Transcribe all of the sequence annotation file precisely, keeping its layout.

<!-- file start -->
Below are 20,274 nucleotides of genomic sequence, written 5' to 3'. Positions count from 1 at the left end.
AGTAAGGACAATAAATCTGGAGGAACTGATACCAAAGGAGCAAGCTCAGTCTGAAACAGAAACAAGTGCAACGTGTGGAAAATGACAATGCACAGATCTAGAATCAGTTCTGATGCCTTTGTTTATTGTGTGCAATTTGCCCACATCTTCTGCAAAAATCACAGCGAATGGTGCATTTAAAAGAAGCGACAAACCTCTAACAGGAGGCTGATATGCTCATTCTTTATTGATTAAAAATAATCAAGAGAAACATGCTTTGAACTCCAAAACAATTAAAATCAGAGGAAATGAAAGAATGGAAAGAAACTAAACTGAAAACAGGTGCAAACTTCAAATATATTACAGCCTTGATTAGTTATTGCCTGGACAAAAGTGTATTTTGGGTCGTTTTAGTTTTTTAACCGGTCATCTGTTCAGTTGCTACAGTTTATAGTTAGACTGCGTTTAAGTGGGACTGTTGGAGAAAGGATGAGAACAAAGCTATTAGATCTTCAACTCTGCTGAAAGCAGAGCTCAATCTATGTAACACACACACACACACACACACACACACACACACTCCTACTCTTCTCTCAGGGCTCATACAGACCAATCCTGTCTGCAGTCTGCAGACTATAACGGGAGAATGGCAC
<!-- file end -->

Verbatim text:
Below are 20,274 nucleotides of genomic sequence, written 5' to 3'. Positions count from 1 at the left end.
AGTAAGGACAATAAATCTGGAGGAACTGATACCAAAGGAGCAAGCTCAGTCTGAAACAGAAACAAGTGCAACGTGTGGAAAATGACAATGCACAGATCTAGAATCAGTTCTGATGCCTTTGTTTATTGTGTGCAATTTGCCCACATCTTCTGCAAAAATCACAGCGAATGGTGCATTTAAAAGAAGCGACAAACCTCTAACAGGAGGCTGATATGCTCATTCTTTATTGATTAAAAATAATCAAGAGAAACATGCTTTGAACTCCAAAACAATTAAAATCAGAGGAAATGAAAGAATGGAAAGAAACTAAACTGAAAACAGGTGCAAACTTCAAATATATTACAGCCTTGATTAGTTATTGCCTGGACAAAAGTGTATTTTGGGTCGTTTTAGTTTTTTAACCGGTCATCTGTTCAGTTGCTACAGTTTATAGTTAGACTGCGTTTAAGTGGGACTGTTGGAGAAAGGATGAGAACAAAGCTATTAGATCTTCAACTCTGCTGAAAGCAGAGCTCAATCTATGTAACACACACACACACACACACACACACACACACACTCCTACTCTTCTCTCAGGGCTCATACAGACCAATCCTGTCTGCAGTCTGCAGACTATAACGGGAGAATGGCAC